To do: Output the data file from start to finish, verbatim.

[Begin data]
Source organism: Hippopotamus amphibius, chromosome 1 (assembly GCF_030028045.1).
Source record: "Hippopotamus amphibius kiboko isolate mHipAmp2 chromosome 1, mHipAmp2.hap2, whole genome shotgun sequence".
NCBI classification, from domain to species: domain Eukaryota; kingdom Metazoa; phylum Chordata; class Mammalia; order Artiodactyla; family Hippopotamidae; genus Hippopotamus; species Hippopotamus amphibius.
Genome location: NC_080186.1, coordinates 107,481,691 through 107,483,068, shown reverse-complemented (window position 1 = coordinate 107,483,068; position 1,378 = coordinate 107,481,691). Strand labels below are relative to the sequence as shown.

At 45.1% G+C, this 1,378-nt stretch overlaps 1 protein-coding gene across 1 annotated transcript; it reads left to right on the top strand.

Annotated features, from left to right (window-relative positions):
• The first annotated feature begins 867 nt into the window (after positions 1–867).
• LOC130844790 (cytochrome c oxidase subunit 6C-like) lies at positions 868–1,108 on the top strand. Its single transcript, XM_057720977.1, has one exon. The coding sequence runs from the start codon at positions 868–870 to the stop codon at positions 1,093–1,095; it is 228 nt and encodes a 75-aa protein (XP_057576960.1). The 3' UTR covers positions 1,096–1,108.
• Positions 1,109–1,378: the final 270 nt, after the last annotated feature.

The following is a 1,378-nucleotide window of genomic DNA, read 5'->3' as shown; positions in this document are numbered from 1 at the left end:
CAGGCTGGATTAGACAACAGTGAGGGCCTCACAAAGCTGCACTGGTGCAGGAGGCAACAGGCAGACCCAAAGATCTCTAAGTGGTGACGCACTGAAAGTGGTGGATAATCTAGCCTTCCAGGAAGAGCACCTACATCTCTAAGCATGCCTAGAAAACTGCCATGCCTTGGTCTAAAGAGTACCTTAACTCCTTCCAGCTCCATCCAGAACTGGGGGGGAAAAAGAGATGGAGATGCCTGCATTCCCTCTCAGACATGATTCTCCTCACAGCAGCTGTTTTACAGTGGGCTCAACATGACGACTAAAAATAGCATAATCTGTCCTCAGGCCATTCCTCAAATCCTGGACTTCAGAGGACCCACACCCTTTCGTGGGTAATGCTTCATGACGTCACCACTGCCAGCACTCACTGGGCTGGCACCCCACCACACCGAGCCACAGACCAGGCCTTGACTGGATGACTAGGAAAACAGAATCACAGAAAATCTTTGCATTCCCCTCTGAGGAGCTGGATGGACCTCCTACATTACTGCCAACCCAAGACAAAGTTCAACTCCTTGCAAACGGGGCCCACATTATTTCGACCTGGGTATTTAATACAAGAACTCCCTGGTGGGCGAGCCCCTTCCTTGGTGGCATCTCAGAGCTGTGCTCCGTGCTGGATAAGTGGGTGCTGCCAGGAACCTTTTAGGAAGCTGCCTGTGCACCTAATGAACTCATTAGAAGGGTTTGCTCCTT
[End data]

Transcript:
Source organism: Hippopotamus amphibius, chromosome 1 (assembly GCF_030028045.1).
Source record: "Hippopotamus amphibius kiboko isolate mHipAmp2 chromosome 1, mHipAmp2.hap2, whole genome shotgun sequence".
NCBI classification, from domain to species: domain Eukaryota; kingdom Metazoa; phylum Chordata; class Mammalia; order Artiodactyla; family Hippopotamidae; genus Hippopotamus; species Hippopotamus amphibius.
Genome location: NC_080186.1, coordinates 107,481,691 through 107,483,068, shown reverse-complemented (window position 1 = coordinate 107,483,068; position 1,378 = coordinate 107,481,691). Strand labels below are relative to the sequence as shown.

At 45.1% G+C, this 1,378-nt stretch overlaps 1 protein-coding gene across 1 annotated transcript; it reads left to right on the top strand.

Annotated features, from left to right (window-relative positions):
• The first annotated feature begins 867 nt into the window (after positions 1–867).
• LOC130844790 (cytochrome c oxidase subunit 6C-like) lies at positions 868–1,108 on the top strand. Its single transcript, XM_057720977.1, has one exon. The coding sequence runs from the start codon at positions 868–870 to the stop codon at positions 1,093–1,095; it is 228 nt and encodes a 75-aa protein (XP_057576960.1). The 3' UTR covers positions 1,096–1,108.
• Positions 1,109–1,378: the final 270 nt, after the last annotated feature.

The following is a 1,378-nucleotide window of genomic DNA, read 5'->3' as shown; positions in this document are numbered from 1 at the left end:
CAGGCTGGATTAGACAACAGTGAGGGCCTCACAAAGCTGCACTGGTGCAGGAGGCAACAGGCAGACCCAAAGATCTCTAAGTGGTGACGCACTGAAAGTGGTGGATAATCTAGCCTTCCAGGAAGAGCACCTACATCTCTAAGCATGCCTAGAAAACTGCCATGCCTTGGTCTAAAGAGTACCTTAACTCCTTCCAGCTCCATCCAGAACTGGGGGGGAAAAAGAGATGGAGATGCCTGCATTCCCTCTCAGACATGATTCTCCTCACAGCAGCTGTTTTACAGTGGGCTCAACATGACGACTAAAAATAGCATAATCTGTCCTCAGGCCATTCCTCAAATCCTGGACTTCAGAGGACCCACACCCTTTCGTGGGTAATGCTTCATGACGTCACCACTGCCAGCACTCACTGGGCTGGCACCCCACCACACCGAGCCACAGACCAGGCCTTGACTGGATGACTAGGAAAACAGAATCACAGAAAATCTTTGCATTCCCCTCTGAGGAGCTGGATGGACCTCCTACATTACTGCCAACCCAAGACAAAGTTCAACTCCTTGCAAACGGGGCCCACATTATTTCGACCTGGGTATTTAATACAAGAACTCCCTGGTGGGCGAGCCCCTTCCTTGGTGGCATCTCAGAGCTGTGCTCCGTGCTGGATAAGTGGGTGCTGCCAGGAACCTTTTAGGAAGCTGCCTGTGCACCTAATGAACTCATTAGAAGGGTTTGCTCCTT